Friday, 27 March 2015

Weekly Wrap Up: Minimise risk to your Corporate Reputation

The value of a good corporate reputation cannot be understated. It’s one of the main reasons businesses invest in communications and public relations. That’s why tracking media trends and watching for developments that signal risks, as well as opportunities, should be part of any corporate communications strategy.

This week there was a prime example of exactly why this matters so much. CEO of fashion retailer Next, Simon Wolfson, made headlines when he criticised an organisation dedicated to urging businesses to pay a so-called living wage. He claimed that £6.70 an hour is enough to live on for some people. Coming from a man titled Lord, worth an estimated £100 million and who took home a £4.6 million pay package last year, this out-of-touch comment would have been a PR disaster at the best of times. However, his outrageous remark came on the same day that Next posted bumper annual figures: pre-tax profit increased 12.5% to £794.8 million and the dividend rose by 16.3%. These results should, and probably would have, dominated media coverage of Next if not for Lord Wolfson’s poor judgement.

It would have helped if Lord Wolfson, or his communications advisors, had been paying attention to just how controversial living wage discussions have become. In the US, for example, Walmart and McDonald’s were among the major corporations that were villainised in the press due to their refusal to pay a living wage. Low paid employees at both companies even went on strike to demand a better wage.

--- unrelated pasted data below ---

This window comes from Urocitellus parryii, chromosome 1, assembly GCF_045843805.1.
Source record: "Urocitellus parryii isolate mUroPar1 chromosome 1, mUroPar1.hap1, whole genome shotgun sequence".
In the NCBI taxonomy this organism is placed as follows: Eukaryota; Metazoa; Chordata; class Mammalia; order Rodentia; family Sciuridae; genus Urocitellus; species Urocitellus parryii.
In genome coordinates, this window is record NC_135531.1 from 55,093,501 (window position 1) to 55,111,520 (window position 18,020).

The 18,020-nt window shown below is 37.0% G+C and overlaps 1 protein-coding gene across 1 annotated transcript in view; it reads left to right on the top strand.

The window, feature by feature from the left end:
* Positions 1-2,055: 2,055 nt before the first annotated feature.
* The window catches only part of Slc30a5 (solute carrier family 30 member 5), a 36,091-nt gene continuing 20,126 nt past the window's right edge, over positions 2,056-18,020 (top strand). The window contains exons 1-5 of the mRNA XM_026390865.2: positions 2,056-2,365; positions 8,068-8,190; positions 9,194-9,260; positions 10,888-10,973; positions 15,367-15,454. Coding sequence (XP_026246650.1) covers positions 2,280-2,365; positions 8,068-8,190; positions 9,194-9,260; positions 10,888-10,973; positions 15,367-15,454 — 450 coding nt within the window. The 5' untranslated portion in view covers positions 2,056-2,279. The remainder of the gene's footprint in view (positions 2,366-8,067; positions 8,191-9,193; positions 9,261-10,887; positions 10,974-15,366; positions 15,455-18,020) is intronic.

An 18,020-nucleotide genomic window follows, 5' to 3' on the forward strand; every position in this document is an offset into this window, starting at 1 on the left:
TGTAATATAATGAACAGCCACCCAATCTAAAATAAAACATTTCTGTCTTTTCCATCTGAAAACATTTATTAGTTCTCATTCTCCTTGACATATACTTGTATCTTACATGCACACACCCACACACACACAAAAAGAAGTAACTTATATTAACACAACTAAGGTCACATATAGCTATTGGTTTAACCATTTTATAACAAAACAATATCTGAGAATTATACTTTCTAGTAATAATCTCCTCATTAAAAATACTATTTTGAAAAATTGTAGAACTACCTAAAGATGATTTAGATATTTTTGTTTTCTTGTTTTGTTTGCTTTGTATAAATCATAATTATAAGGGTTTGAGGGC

Corporate missteps like this naturally generate plenty of bad publicity and are detrimental to an organisation. But arguably the worst part is that this damage could have easily been avoided by tracking recent media trends. If that had happened at Next, maybe they would have realised that someone who makes £4.6 million a year should refrain from providing “thought leadership” on the living wage debate.

This week Abchaps welcomed some of our UK IPREX partners to our offices, to discuss how our complementary services can further benefit our clients; joined Equity Development for an evening where they hosted three exciting and innovative company presentations within the media and technology sector for the City and PCIM community; and also attended Gorkana’s breakfast briefing, hosted by Director magazine. This newly relaunched title offers a direct line to C-Suite occupiers, and with its new look, Director does away with the usually drab vision of the board room.

Simon MacKinnon has been appointed Asia strategy adviser at the asset management firm Old Mutual Global Investors. Panmure Gordon has hired Patric Johnson as head of securities. He will also serve on Panmure’s Board.

“Living wage” - the amount an individual needs to earn to cover the basic costs of living. So maybe Lord Wolfson does know a thing or two about a living wage? His £4.6 million pay package should be just about enough to survive in London.

What says Hipster more than food served from a van? Get your kicks this weekend at Urban Food Fest, a revolving cast of food stalls and trucks serving a UN worth list of food cultures. All taking place in a Shoreditch car park, it could only be more zeitgeist if it came with a moustache.

Continuing the theme of facial hirsuteness, it is currently impossible to be more than six feet from a man with facial topiary. Love it or hate it, it has become part of our culture. So celebrate or castigate at Somerset House, whose exhibition Beard is open until Sunday.

Benedict Cumberbatch may have been taken off the market, but the Museum of London is still offering the opportunity to Sleep with Sherlock. Included in this all night event are a plethora of themed opportunities, ranging from a three course dinner, talks from detective specialists, right through to ghost stories told in the depths of the museum.